Leon’s Furniture Ltd. (TSX:LNF)(TSX:LNF.DB) is a Canadian retailer of home furnishings, mattresses, appliances and electronics with stores across Canada.
Given that the business is seasonal in nature, there is a material increase in retail sales during the third and fourth quarters. Management also owns a significant amount of outstanding shares.
The company reports a market capitalization of $1.26B with a 52-week high of $16.48 and a 52-week low of $14.01.
Based on my calculations using a discounted cash flow valuation model, I determined that Leon’s has an intrinsic value of $19.85 per share.
Assuming less than average industry growth, the intrinsic value would be $19.09 per share, and higher-than-average industry growth would result in an intrinsic value of $20.69 per share.
At the current share price of $16.23, I believe Leon’s is slightly undervalued. Investors looking to add a furniture company to their TFSA should consider buying shares of Leon’s.
Assuming a bear market in 2020, I would recommend investors wait for a potential contraction in the market, which would result in a decreased share price.
Leon’s has an enterprise value of $1.743 billion, which represents the theoretical price a buyer would pay for all of Leon’s outstanding shares plus its debt. One of the good things about Leon’s is its low leverage with debt at 14% of total capital versus equity at 86% of total capital.
For the nine months ended September 30, 2019, the company reported a strong balance sheet with $776 million in retained earnings.
This is a good sign for investors, as it indicates the company has more years of cumulative net income than net loss, which means the surpluses were reinvested in the company to fuel growth.
Due to the adoption of IFRS 16, the company reports much higher total funded debt compared to FYE2018. That said, on a strictly short-term debt basis, the company reports $97 million in short-term debt compared to $137 million in cash, equivalents and debt/equity securities. Thus, I am not concerned with the company’s ability to meet its current debt obligations.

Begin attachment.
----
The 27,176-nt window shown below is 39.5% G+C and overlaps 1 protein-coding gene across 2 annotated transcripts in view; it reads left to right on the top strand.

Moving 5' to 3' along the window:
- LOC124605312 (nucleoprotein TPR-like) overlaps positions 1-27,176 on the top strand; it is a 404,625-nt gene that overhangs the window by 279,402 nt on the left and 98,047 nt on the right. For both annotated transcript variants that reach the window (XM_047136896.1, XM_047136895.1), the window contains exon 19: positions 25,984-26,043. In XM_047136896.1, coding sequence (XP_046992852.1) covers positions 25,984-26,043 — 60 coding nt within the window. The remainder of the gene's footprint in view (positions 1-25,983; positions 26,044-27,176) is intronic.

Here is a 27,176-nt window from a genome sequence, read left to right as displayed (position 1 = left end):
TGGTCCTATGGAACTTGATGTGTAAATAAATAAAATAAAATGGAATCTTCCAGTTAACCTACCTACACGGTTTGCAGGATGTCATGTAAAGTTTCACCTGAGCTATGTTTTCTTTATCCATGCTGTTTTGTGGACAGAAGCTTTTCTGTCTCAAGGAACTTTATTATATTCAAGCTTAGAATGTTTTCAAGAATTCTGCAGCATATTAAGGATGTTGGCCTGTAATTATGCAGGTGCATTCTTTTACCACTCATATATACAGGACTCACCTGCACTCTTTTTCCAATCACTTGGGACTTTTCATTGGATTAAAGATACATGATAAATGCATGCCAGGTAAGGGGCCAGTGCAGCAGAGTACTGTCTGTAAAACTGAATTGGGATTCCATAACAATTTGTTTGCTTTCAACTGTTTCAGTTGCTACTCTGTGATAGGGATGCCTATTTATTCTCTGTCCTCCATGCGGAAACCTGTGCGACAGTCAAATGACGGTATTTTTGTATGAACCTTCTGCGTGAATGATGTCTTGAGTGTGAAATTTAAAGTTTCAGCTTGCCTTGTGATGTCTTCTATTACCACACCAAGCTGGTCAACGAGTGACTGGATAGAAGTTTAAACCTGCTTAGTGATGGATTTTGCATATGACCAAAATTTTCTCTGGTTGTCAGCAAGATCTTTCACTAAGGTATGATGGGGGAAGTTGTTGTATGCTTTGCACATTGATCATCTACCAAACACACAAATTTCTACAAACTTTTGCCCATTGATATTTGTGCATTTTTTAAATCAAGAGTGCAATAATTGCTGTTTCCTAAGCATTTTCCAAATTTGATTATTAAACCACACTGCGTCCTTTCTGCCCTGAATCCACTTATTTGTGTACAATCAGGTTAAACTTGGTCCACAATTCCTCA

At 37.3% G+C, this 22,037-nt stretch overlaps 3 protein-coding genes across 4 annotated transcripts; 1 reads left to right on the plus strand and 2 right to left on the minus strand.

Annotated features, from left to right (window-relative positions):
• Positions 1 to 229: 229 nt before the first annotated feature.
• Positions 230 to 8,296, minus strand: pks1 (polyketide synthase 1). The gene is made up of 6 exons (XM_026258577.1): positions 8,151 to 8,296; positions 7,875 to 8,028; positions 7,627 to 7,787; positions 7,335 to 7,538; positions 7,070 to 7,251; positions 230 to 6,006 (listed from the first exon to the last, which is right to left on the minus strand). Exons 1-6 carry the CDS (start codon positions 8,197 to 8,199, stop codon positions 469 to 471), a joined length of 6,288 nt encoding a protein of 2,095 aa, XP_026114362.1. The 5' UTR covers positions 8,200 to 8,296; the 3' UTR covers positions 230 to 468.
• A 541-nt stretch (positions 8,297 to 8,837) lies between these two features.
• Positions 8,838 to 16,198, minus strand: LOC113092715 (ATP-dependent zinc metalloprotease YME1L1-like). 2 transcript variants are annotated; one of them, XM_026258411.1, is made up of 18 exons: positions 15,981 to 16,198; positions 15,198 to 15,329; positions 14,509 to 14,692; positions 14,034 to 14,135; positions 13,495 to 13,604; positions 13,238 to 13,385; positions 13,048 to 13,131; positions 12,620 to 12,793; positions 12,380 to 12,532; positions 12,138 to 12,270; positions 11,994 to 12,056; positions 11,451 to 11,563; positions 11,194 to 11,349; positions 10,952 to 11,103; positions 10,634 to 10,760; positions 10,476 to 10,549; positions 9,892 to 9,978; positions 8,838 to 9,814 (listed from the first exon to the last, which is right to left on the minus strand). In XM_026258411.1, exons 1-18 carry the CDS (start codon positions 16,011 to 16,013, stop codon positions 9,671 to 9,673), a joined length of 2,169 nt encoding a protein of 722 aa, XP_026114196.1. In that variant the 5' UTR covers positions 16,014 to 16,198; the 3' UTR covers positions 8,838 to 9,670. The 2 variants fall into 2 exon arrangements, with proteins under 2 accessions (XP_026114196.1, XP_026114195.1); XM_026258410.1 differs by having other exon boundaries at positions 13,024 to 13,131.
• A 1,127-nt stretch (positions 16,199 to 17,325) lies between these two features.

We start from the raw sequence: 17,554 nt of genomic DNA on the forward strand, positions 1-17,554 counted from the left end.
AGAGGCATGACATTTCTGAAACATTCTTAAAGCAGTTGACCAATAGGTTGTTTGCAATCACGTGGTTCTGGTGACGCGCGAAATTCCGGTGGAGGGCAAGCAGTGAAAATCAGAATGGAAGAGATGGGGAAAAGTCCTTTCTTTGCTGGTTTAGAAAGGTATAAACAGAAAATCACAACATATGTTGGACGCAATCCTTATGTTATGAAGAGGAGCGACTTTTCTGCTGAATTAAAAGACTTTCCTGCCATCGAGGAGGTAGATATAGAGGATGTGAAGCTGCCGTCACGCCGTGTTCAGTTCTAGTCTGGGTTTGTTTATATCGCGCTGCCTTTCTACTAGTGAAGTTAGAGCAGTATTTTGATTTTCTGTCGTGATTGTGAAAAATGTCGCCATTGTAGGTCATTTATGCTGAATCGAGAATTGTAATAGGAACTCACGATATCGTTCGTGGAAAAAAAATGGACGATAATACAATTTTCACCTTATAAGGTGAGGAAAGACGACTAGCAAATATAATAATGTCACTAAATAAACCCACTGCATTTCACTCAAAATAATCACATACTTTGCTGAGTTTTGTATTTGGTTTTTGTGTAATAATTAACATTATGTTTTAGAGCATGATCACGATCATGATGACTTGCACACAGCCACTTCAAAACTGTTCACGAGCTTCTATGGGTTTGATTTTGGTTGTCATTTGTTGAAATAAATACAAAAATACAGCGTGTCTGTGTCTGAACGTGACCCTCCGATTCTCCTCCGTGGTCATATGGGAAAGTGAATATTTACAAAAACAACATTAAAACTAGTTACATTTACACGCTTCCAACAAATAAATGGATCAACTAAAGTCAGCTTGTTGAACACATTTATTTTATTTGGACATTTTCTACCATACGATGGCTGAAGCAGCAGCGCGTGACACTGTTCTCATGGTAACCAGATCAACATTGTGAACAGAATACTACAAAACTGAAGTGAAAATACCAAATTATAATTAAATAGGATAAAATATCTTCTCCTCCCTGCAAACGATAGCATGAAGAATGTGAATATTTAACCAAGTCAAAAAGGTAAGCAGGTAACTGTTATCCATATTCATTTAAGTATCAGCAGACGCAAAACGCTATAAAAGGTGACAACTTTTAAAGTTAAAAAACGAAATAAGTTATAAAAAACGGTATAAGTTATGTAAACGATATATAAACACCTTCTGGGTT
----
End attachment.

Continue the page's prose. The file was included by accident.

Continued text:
Revenues increased slightly year over year from $1.640 billion in 2018 to $1.662 billion in 2019. Given flat operating expenses, the company realized operating profits of $110 million, up from $98 million in 2018. Net income for the period is $68 million, down slightly from $72 million the prior year.
The only thing that stands out to me in the cash flow statement is under financing activities. The company reports a cash outflow of lease liabilities of $50 million, up from $1 million in 2018.
The increase is due to the adoption of IRS16 whereby the company is reporting the principal and interest payments on its lease obligations.
Ending cash balance of $32 million, providing the company with decent liquidity.
Investors looking to buy shares of a furniture company should look into buying Leon’s shares in a TFSA. With an intrinsic share price of $19.85 compared to the market price of $16.23, investors can expect to realize at least 22% gains.
I would recommend that investors follow Leon’s share price and wait for further price drops as 2020 is shaping up to be a bearish year for stocks.
With positive retained earnings and increasing sales, Leon’s reports solid financials and given the right price it makes for an ideal buy and hold TFSA investment.
Motley Fool Canada's market-beating team has just released a brand-new FREE report revealing 5 "dirt cheap" stocks that you can buy today for under $49 a share.
Our team thinks these 5 stocks are critically undervalued, but more importantly, could potentially make Canadian investors who act quickly a fortune.
Don't miss out! Simply click the link below to grab your free copy and discover all 5 of these stocks now.
Fool contributor Chen Liu has no position in any of the stocks mentioned. The Motley Fool recommends LEON'S FURNITURE. Leon's Furniture is a recommendation of Stock Advisor Canada.